Tag Archives: Michael Coleman


Although Tamar Korn hails from Long Beach, California, she has deep roots in New York City — something evident in her choice of material.  Here are two ancient paeans to Gotham exuberance sung by Tamar and her friends, bassist Rob Adkins and pianist Michael Coleman during their Sunday afternoon gig at Casa Mezcal on Orchard Street in that very same city, December 14, 2014.

The first song may be more famous to jazz fans because it is a Jelly Roll Morton composition — late in his career, perhaps representing his final attempt to make this cruel city fall at his feet.  The melodic line is simple but inescapable, and the cheerfully simple lyrics stay in the mind long after more subtle ones have become dim.

JELLYand here are Tamar, Michael, and Rob:

Another Gotham ode, this one from 1931, is DO THE NEW YORK — a much more Art Deco supercharged composition, with an appropriately delightful unaccompanied verse from Tamar.  The composers are listed as J.P. Murray, Barry Trivers, Ben Oakland — which I find pleasing, because Oakland was a distant cousin on my mother’s side (I believe the original family name was Auslander).  But enough genealogy: here’s the exuberant performance:

Thanks to Michael and Rob for their swinging individualities.  And I know that we are grateful that a brightly-colored bird (species Tamar Korn) has decided to perch in New York and gladden our lives.

May your happiness increase!

MS. KORN EXCLAIMS! (MICHAEL COLEMAN, ROB ADKINS: Casa Mezcal, December 14, 2014)

It’s nice to see someone get all excited about something positive, to have vivid energy flow through . . . directly to us.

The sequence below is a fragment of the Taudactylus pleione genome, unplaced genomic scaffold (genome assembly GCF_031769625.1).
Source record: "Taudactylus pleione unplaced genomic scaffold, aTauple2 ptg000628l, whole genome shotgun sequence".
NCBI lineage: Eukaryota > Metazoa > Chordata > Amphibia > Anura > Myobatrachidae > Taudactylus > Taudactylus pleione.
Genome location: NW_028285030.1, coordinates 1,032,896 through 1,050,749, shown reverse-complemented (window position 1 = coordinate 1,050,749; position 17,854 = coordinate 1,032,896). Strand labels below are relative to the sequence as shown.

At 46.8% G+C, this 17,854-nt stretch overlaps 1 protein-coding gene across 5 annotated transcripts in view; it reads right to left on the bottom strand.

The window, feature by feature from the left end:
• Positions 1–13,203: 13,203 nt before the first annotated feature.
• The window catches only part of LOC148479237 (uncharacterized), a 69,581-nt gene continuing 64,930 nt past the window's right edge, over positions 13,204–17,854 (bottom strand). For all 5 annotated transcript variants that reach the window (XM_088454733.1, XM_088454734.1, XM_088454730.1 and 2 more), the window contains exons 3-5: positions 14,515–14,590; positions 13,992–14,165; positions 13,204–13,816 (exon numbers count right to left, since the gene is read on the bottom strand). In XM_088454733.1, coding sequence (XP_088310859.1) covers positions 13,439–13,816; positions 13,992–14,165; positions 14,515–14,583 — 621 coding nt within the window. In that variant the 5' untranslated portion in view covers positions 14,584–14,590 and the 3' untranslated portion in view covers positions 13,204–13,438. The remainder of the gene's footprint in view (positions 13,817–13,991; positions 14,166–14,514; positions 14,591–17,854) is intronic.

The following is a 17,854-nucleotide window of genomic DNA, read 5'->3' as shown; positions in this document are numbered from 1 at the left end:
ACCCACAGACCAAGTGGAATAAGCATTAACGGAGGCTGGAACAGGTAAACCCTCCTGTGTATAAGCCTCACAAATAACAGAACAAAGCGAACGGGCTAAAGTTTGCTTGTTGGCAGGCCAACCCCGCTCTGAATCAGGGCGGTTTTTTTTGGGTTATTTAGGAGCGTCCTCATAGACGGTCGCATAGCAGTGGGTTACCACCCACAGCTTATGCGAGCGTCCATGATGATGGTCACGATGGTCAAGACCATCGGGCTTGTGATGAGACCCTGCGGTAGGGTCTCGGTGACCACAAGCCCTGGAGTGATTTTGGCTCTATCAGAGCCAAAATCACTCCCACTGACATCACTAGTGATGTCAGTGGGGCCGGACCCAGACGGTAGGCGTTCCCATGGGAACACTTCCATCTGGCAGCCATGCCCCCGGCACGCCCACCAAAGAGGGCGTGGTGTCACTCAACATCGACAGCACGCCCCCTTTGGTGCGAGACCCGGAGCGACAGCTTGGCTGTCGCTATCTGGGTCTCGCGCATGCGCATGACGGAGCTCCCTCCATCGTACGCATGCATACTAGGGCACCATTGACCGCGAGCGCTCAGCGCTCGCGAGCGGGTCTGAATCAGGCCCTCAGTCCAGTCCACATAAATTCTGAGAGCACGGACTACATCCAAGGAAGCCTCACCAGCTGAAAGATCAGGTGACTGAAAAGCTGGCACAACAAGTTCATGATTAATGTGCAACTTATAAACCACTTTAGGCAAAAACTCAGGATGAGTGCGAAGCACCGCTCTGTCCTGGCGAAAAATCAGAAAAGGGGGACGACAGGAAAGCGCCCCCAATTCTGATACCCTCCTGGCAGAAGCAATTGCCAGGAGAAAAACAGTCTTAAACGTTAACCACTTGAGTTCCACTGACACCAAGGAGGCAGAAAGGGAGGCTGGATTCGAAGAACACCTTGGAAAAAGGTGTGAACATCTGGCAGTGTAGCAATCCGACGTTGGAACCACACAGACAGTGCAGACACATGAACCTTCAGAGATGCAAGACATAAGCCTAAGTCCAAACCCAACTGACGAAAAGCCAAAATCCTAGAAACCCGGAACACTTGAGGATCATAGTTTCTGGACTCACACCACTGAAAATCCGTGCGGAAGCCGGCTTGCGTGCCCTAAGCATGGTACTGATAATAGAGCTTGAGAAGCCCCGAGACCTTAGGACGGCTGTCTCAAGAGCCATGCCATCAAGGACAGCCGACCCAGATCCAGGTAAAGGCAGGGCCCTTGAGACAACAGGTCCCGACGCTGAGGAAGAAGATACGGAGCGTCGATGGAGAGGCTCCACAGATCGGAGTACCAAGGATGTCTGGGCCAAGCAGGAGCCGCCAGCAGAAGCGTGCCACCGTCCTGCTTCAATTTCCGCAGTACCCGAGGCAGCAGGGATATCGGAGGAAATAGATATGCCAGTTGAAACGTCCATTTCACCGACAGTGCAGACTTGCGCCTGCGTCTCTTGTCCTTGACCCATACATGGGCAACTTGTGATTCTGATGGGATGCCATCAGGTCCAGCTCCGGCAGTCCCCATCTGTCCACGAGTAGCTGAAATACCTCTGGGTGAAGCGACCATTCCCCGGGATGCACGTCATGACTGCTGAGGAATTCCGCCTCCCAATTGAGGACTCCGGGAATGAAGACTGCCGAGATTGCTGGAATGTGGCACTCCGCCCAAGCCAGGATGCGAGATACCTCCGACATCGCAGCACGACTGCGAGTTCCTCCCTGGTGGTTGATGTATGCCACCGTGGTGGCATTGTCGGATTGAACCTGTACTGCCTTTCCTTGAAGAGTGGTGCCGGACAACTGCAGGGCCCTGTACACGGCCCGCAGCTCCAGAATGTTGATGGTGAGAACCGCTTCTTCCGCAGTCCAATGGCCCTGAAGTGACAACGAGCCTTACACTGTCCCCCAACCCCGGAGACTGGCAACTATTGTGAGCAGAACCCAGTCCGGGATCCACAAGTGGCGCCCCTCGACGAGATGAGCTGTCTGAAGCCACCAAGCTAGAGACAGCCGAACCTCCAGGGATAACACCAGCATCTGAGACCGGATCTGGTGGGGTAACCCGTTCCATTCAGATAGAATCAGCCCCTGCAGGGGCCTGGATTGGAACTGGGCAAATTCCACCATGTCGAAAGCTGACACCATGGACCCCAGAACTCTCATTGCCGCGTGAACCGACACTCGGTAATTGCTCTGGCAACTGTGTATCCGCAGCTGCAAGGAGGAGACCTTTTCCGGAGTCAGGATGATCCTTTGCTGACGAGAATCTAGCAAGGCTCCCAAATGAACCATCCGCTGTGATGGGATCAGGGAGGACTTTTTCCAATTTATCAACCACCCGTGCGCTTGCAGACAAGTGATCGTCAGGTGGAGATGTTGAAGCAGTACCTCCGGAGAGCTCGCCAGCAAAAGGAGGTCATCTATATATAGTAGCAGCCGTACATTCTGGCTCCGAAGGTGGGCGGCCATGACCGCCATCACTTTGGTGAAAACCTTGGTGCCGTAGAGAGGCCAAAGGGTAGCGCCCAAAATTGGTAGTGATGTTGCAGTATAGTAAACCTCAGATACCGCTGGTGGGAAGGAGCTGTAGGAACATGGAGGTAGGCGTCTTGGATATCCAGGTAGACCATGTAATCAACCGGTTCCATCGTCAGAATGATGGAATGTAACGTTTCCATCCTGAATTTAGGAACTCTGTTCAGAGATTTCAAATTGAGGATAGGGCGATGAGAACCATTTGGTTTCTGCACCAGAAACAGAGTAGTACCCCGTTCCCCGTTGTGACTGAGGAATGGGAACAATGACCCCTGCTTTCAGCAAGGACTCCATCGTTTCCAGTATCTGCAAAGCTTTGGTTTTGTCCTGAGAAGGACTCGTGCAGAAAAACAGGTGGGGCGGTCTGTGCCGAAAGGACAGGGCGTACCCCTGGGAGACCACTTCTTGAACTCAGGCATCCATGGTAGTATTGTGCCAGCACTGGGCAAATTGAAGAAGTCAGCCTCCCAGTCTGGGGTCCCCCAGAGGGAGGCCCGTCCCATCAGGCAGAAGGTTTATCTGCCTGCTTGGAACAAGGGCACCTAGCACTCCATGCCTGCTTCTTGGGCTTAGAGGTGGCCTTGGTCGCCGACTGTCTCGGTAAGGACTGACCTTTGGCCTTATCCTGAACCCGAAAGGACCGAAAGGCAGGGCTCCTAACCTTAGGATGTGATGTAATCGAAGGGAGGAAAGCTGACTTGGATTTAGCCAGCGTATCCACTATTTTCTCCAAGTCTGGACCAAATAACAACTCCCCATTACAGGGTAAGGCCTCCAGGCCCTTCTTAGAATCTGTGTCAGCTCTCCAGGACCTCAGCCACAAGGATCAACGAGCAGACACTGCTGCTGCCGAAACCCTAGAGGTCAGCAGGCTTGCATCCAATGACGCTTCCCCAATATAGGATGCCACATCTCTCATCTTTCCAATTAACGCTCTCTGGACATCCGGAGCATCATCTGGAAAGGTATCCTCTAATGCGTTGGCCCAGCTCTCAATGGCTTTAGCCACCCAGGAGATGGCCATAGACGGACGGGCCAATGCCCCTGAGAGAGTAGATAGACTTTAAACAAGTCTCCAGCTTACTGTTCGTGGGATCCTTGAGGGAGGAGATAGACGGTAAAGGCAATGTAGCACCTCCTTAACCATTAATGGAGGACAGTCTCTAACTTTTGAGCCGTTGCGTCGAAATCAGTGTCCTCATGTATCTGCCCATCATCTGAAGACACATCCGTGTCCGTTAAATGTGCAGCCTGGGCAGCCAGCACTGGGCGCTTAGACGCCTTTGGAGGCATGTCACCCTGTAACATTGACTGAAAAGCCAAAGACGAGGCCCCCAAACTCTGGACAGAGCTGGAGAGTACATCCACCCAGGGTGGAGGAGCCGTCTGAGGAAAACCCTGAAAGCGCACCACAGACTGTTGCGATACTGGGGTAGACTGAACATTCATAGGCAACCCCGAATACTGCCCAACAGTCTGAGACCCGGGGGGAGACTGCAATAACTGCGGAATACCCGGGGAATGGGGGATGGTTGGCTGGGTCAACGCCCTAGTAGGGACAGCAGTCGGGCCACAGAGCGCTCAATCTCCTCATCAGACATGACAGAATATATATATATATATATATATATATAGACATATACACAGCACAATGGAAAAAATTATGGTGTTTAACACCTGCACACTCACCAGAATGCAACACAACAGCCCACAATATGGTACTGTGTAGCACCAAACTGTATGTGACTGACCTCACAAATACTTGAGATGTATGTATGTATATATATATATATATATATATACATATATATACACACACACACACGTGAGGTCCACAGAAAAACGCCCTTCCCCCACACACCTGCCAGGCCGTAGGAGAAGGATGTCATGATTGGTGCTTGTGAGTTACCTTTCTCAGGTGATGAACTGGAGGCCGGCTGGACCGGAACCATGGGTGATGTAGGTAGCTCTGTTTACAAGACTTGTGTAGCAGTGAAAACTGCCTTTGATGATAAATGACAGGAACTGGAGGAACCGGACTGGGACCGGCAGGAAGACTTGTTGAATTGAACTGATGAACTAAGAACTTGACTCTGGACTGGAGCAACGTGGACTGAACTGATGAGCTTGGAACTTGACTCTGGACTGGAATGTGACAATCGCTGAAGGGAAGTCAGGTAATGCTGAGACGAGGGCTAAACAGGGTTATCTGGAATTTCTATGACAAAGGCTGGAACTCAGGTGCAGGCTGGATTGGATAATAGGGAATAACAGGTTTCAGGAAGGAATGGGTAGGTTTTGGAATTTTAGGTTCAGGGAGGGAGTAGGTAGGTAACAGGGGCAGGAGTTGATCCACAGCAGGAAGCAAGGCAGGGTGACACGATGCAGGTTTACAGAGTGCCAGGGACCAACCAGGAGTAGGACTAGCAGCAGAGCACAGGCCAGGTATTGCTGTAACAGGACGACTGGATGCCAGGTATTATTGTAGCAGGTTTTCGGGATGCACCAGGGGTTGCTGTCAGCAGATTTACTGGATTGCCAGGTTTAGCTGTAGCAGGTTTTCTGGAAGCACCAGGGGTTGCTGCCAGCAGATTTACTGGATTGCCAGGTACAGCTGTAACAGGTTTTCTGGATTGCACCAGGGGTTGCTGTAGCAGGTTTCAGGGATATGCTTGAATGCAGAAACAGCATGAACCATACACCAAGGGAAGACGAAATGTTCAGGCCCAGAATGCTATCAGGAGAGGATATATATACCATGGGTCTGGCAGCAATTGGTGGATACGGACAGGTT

I’ve never seen Tamar Korn give a dull or routine performance: she allies herself with the song, and if the material is jubilant, she rides the emotions as energetically as she can.

This was the closing song of a long and delightful afternoon gig at Casa Mezcal on Orchard Street in New York City, where jazz flourishes on Sundays from 1-4. Tamar’s colleagues were pianist Michael Coleman and string bassist Rob Adkins, and they played marvelously throughout the afternoon.  But for this closing number, I decided to take a chance and zero in on the most emotive Ms. Korn.  I believe that Michael and Rob will forgive me for being left out of the shot — you can still hear them splendidly.

I also think you will agree that her rendition of WHAT A LITTLE MOONLIGHT CAN DO — that 1935 Harry Woods number lit from within by Billie Holiday — is a superb expression of their enthusiastic joy:

There will be more videos from that gig . . . and I hope to visit Casa Mezcal often when I return to New York.  You should visit it now . . . And if you would like to know about Tamar’s upcoming gigs, I suggest you click the-first-kind-of-music/ and thank David S. Isenberg.  You’ll understand why.

May your happiness increase!


Casa Mezcal — 86 Orchard Street on New York City’s Lower East Side — became one of my favorite places in autumn 2014.  Brightly lit with friendly people and good food, it also has been offering the best music for a Sunday afternoon: with appearances by Tamar Korn, Dan Block, Ehud Asherie, Tal Ronen, Mark Shane, Jake Handelman, Jesse Gelber, and others.

(At the time of this video, Jesse and Kate Manning’s new baby, Greta Helen Gelber, had not yet made her appearance on the scene — but she’s happily here now.)

Here are three more performances from October 19, 2014, featuring the trio of Tamar (vocal improvisations), Jake (trombone and vocal), Jesse (piano), the repertoire ranging from Twenties pop to jazz classics to a spiritual:




Here’s the instrumental highlight of that afternoon — a trombone / piano duet on JAZZ ME BLUES:

This session was my first introduction to the very talented and jubilant Mister Handelman — trombone and voice — and you should meet him for yourself.

The odd ectoplasmic effect on a few of these videos is what happens when one shoots video against a brightly lit window.  At points, Tamar and Jake look like actors in a silent film . . . which might be temporally appropriate.

Now.  Don’t tell anyone, but I was at Mezcal yesterday and experienced a delicious musical afternoon with Tamar, pianist Michael Coleman, and bassist Rob Adkins.  Hotter than the salsa verde!  (Videos to come.)  Try Mezcal for yourself — a most congenial place.

May your happiness increase!